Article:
"I remember the friend I had in my co-teacher in Taiwan whose English name was Elva. But it was really Elva-Guava because I was trying to teach the children how to make the “v” sound and so had them chant all the words I could think of with “v” in it: “seven, eleven, Elva, Guava.” The entire school chanted “Elva Guava” when she walked in the gate each morning."
Read all about Elva Guava and Lady Jennie's other adventures here.
What has all that got to do with this post, you might ask. Well, guava happens to be one of my favourite fruits and one of the many types of fruits grown on The Farm, so I thought today I'll write a little bit about this delightful fruit.
Guavas are plants in the myrtle family (Myrtaceae) genus Psidium (meaning "pomegranate" in Latin), which contains about 100 species of tropicalshrubs and small trees. They are native to Mexico, Central America, and northern South America. Guavas are now cultivated and naturalized throughout the tropics and subtropics in Southeast Asia, Hawaii, the Caribbean, Florida and Africa. (Text from Wikipedia).
Google or Wikipedia will tell you all you want to know about how well-endowed with richness and vitamins this fruit really is. You can eat them fresh from the tree, turn them into really refreshing juice, or as a salad.
I grow two varieties of guava on the farm: the Jambu Batu (lit.: stone guava), and Jambu Air (lit.: water guava).
Jambu Batu or Stone Guava is also known as Apple Guava.
The stone refers to the numerous seeds inside the fruit. That's the way it used to be anyway - full of seeds inside which makes eating a little less pleasant. And the passing out of the undigested parts even more so. Not anymore. The marvel of science had made this fruit completely seedless. So it is really fun to pluck it from the tree and taste its sweetness there and then.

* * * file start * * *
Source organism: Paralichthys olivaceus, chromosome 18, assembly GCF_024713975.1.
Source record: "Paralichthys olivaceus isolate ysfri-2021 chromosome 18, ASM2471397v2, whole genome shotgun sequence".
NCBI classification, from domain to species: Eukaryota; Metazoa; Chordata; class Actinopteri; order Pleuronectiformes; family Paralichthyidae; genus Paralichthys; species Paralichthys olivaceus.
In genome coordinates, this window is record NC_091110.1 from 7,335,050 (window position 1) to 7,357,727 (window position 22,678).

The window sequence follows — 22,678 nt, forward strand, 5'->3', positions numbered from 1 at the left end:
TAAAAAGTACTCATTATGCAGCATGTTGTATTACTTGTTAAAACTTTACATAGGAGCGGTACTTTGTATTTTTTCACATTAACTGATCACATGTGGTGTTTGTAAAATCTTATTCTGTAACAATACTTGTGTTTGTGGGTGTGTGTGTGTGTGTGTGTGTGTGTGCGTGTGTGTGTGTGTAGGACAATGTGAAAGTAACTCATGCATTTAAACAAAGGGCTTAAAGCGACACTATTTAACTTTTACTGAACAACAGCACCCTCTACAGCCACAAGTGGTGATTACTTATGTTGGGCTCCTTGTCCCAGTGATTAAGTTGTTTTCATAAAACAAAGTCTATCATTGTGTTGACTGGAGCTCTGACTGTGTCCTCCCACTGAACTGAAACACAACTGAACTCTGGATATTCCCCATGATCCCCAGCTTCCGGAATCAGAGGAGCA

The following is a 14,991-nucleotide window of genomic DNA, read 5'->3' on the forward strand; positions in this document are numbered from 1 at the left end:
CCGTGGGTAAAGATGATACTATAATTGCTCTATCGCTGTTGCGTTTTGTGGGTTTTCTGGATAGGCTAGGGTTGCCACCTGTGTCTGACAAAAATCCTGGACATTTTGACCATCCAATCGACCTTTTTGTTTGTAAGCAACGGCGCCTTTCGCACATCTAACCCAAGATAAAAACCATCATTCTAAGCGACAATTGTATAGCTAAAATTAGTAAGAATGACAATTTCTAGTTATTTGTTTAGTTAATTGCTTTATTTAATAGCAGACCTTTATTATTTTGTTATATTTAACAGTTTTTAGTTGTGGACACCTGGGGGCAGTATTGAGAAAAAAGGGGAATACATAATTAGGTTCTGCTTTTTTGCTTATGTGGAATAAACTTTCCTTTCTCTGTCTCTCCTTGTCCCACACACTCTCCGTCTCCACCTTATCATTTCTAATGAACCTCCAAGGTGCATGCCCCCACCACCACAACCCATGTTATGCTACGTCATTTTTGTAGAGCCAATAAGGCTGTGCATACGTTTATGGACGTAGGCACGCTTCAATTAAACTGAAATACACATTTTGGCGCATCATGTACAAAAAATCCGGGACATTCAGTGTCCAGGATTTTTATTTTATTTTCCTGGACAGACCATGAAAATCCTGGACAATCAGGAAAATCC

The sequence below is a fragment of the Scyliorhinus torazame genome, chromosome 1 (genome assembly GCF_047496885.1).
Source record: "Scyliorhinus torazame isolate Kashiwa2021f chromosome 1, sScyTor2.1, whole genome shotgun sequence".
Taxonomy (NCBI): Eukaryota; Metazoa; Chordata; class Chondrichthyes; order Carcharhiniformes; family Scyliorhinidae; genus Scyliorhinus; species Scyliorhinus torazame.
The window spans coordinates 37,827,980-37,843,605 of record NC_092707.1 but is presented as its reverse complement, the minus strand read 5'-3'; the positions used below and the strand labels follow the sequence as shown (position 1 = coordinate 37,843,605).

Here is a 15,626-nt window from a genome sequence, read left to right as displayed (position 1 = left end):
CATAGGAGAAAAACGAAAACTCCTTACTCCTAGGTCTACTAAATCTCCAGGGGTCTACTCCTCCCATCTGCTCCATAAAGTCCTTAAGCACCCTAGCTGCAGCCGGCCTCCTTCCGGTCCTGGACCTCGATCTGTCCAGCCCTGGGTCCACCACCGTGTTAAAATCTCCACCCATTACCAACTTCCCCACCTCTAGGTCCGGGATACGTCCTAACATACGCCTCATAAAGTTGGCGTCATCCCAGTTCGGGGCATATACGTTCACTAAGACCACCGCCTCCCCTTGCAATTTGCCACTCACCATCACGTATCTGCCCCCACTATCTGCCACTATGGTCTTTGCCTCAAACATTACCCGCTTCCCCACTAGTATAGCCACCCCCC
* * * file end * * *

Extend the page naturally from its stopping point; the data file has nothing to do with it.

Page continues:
|A four-month old guava plant just transferred|
from seedling bag to the field (notice the white flower)
|Yes they do flower and bear fruit at this young age|
as they are grown from grafted trees, not from seed -
they are seedless, remember? But early fruits are
|Formation of fruitlets|
|A two-year old fruiting tree at sundown|
|Closer look under normal light. Fruits are wrapped|
to keep away fruit flies and other insects
|Fruits, three in a row. Helluva guava|
|Don't be turned off by the odd shape,|
they are really quite tasty and
|On the tree in the morning sun, the dew hasn't dried up|
The Jambu Air or Water Guava on the other hand looks and tastes quite different from the Apple Guava. (note: air is water in Malay. Not to be confused with angin or air, which is the stuff we breathe). As the name denotes this guava has high water content and is therefore less crunchy compared to the Apple Guava.
If you want to get technical (the scientific name is quite a mouthful) Wikipedia has the following intro to this lovely fruit:
Syzygium samarangense (syn. Eugenia javanica) is a species in the Myrtaceae, native to Philippines, India, Indonesia, Malaysia and Samoa. Common names include wax apple, love apple, java apple, chomphu (in Thai), Mận or Royal Apple (in Vietnam), bellfruit (In Taiwan), Jamaican Apple,Otaheti Apple (in Jamaica), jambu air (in Indonesian), water apple, mountain apple, cloud apple, jambu air ("water guava" in Malay), wax jambu,rose apple, bell fruit, makopa, tambis (Philippines), and chambekka in Malayalam, jamrul (in Bengali), and jumbu (Sri Lanka). It is called the nonu vaoin Samoan.
I have one huge tree (must be ten years old now), and one that I just planted. This tree fruits two to three times a year, less often compared to the Apple Guava which fruits practically all year round.
I have only photos of the trees and flowers at the moment, not the fruit. So we'll have to wait till these flowers turn to fruits before I can show you how the fruit look like (or by all means Google it).
|Young Jambu Air - as you can see it is quite different|
from the Apple Guava seedling (first photo, above)
|The 10 year old tree|
|Flowers just formed. Once opened they look quite similar|
to the Apple Guava flowers.
That's it about Elva and Guava.
I now want to extend a warm welcome to my latest follower Poetic Justice. She has a blog called Tragic Creativity. Why it is so is for me to find out. She is my follower number 88. Now 8 is a very very auspicious number, as some of you may know. It stands for wealth, prosperity, and all things good. 88 is even better. Don't get me started on this now...